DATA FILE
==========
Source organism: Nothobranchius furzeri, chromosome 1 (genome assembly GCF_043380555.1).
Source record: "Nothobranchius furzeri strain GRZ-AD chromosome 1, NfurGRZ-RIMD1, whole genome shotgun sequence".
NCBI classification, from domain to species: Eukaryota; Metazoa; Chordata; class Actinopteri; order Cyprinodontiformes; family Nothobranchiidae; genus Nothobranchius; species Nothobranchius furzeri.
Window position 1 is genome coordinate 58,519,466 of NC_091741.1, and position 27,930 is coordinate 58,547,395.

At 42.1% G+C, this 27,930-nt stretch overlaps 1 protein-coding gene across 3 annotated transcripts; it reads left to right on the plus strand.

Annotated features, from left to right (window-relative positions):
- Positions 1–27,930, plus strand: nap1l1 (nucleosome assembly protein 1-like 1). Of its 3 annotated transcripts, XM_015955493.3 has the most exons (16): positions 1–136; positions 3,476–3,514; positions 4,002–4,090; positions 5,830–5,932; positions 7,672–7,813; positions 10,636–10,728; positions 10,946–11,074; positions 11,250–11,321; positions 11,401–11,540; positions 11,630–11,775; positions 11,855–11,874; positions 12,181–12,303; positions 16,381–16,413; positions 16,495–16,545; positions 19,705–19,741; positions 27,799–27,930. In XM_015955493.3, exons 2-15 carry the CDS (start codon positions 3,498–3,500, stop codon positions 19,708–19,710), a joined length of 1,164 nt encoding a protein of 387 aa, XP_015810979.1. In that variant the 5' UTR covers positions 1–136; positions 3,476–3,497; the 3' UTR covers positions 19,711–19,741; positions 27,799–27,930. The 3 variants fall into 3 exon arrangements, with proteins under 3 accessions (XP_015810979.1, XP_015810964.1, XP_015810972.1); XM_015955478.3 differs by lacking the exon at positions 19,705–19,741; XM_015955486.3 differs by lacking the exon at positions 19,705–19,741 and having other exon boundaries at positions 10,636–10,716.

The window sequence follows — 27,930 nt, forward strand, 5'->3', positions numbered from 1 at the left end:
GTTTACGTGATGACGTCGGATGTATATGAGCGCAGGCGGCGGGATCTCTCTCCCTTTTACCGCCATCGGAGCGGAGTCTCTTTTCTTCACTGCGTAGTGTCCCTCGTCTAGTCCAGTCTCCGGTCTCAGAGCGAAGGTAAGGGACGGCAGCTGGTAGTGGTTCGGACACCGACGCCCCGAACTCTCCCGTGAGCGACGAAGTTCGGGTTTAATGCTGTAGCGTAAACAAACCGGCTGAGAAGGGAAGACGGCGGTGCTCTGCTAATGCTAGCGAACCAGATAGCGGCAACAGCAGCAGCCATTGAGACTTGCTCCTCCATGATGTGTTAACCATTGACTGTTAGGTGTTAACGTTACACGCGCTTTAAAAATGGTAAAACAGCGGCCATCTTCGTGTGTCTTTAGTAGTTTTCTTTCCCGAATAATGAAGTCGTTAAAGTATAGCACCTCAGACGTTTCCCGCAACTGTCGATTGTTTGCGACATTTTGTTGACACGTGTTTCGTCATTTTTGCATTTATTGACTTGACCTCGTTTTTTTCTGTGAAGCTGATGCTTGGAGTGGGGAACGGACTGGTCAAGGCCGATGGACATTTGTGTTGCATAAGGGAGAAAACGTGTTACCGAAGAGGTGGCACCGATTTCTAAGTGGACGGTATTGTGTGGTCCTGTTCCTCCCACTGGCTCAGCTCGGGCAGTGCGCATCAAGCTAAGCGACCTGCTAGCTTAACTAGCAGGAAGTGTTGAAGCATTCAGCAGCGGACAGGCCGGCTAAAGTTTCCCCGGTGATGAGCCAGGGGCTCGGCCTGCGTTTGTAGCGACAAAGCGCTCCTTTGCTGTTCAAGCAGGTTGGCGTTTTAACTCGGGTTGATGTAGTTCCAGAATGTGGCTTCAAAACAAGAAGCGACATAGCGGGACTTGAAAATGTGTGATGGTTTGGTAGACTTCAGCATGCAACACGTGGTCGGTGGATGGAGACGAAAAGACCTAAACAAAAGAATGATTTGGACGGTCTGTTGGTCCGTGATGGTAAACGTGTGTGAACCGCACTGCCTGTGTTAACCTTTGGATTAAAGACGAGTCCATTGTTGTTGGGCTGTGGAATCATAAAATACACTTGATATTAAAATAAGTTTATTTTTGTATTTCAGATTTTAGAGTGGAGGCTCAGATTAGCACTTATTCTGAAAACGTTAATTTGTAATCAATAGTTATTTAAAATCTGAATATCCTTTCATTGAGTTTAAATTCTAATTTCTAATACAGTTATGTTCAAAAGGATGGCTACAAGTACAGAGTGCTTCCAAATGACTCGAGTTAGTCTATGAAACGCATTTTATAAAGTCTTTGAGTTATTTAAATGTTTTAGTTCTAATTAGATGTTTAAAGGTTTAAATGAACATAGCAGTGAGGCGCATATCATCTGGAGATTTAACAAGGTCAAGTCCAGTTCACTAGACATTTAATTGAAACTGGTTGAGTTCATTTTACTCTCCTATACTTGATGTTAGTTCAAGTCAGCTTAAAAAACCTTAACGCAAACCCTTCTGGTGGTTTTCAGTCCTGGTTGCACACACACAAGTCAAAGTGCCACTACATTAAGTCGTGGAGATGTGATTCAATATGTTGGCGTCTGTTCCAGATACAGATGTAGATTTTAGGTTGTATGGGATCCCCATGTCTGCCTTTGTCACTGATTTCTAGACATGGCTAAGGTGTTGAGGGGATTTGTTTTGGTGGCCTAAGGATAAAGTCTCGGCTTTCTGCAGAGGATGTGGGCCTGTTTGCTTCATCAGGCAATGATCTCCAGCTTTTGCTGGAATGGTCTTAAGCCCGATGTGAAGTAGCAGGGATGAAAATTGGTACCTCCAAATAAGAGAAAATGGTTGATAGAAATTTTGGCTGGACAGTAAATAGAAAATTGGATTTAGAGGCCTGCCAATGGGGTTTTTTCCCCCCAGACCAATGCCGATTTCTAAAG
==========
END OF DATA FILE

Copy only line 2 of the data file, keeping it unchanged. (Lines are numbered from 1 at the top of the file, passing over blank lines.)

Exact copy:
Source record: "Nothobranchius furzeri strain GRZ-AD chromosome 1, NfurGRZ-RIMD1, whole genome shotgun sequence".